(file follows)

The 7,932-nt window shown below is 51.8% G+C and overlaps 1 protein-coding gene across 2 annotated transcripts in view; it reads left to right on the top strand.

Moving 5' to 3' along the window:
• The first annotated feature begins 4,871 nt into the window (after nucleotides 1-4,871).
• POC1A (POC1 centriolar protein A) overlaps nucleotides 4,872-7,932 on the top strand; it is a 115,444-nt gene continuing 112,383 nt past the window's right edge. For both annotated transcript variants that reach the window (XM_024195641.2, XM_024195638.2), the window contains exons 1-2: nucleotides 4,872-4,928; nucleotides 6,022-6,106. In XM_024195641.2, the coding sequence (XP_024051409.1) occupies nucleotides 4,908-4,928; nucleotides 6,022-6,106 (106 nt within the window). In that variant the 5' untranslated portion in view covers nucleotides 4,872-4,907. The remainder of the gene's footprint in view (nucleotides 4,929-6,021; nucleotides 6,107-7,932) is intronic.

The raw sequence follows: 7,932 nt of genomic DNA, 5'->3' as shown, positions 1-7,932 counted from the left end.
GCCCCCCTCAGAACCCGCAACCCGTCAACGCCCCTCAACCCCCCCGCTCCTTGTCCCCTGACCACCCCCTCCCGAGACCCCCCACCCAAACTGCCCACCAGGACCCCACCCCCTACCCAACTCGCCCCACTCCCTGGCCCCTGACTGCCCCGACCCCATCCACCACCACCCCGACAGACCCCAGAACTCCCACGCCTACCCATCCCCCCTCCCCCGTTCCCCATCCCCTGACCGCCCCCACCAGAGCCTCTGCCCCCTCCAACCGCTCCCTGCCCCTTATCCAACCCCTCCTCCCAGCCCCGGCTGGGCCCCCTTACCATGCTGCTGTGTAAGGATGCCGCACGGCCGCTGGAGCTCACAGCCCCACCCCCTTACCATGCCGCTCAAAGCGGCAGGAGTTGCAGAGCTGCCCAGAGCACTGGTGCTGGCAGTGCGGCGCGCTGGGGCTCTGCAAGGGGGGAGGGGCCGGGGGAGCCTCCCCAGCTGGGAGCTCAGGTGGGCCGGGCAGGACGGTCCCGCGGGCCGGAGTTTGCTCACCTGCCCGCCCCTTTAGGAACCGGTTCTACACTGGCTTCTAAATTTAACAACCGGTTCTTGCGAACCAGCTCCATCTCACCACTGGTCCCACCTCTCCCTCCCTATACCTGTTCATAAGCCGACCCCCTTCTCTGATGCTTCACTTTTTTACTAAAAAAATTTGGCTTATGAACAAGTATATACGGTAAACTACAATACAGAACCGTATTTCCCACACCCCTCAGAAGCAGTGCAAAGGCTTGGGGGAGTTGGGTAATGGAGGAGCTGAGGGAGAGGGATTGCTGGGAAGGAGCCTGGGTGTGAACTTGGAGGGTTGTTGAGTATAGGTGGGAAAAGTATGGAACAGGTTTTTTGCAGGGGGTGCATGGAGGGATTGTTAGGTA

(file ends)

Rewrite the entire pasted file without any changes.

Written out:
The 7,932-nt window shown below is 51.8% G+C and overlaps 1 protein-coding gene across 2 annotated transcripts in view; it reads left to right on the top strand.

Moving 5' to 3' along the window:
• The first annotated feature begins 4,871 nt into the window (after nucleotides 1-4,871).
• POC1A (POC1 centriolar protein A) overlaps nucleotides 4,872-7,932 on the top strand; it is a 115,444-nt gene continuing 112,383 nt past the window's right edge. For both annotated transcript variants that reach the window (XM_024195641.2, XM_024195638.2), the window contains exons 1-2: nucleotides 4,872-4,928; nucleotides 6,022-6,106. In XM_024195641.2, the coding sequence (XP_024051409.1) occupies nucleotides 4,908-4,928; nucleotides 6,022-6,106 (106 nt within the window). In that variant the 5' untranslated portion in view covers nucleotides 4,872-4,907. The remainder of the gene's footprint in view (nucleotides 4,929-6,021; nucleotides 6,107-7,932) is intronic.

The raw sequence follows: 7,932 nt of genomic DNA, 5'->3' as shown, positions 1-7,932 counted from the left end.
GCCCCCCTCAGAACCCGCAACCCGTCAACGCCCCTCAACCCCCCCGCTCCTTGTCCCCTGACCACCCCCTCCCGAGACCCCCCACCCAAACTGCCCACCAGGACCCCACCCCCTACCCAACTCGCCCCACTCCCTGGCCCCTGACTGCCCCGACCCCATCCACCACCACCCCGACAGACCCCAGAACTCCCACGCCTACCCATCCCCCCTCCCCCGTTCCCCATCCCCTGACCGCCCCCACCAGAGCCTCTGCCCCCTCCAACCGCTCCCTGCCCCTTATCCAACCCCTCCTCCCAGCCCCGGCTGGGCCCCCTTACCATGCTGCTGTGTAAGGATGCCGCACGGCCGCTGGAGCTCACAGCCCCACCCCCTTACCATGCCGCTCAAAGCGGCAGGAGTTGCAGAGCTGCCCAGAGCACTGGTGCTGGCAGTGCGGCGCGCTGGGGCTCTGCAAGGGGGGAGGGGCCGGGGGAGCCTCCCCAGCTGGGAGCTCAGGTGGGCCGGGCAGGACGGTCCCGCGGGCCGGAGTTTGCTCACCTGCCCGCCCCTTTAGGAACCGGTTCTACACTGGCTTCTAAATTTAACAACCGGTTCTTGCGAACCAGCTCCATCTCACCACTGGTCCCACCTCTCCCTCCCTATACCTGTTCATAAGCCGACCCCCTTCTCTGATGCTTCACTTTTTTACTAAAAAAATTTGGCTTATGAACAAGTATATACGGTAAACTACAATACAGAACCGTATTTCCCACACCCCTCAGAAGCAGTGCAAAGGCTTGGGGGAGTTGGGTAATGGAGGAGCTGAGGGAGAGGGATTGCTGGGAAGGAGCCTGGGTGTGAACTTGGAGGGTTGTTGAGTATAGGTGGGAAAAGTATGGAACAGGTTTTTTGCAGGGGGTGCATGGAGGGATTGTTAGGTA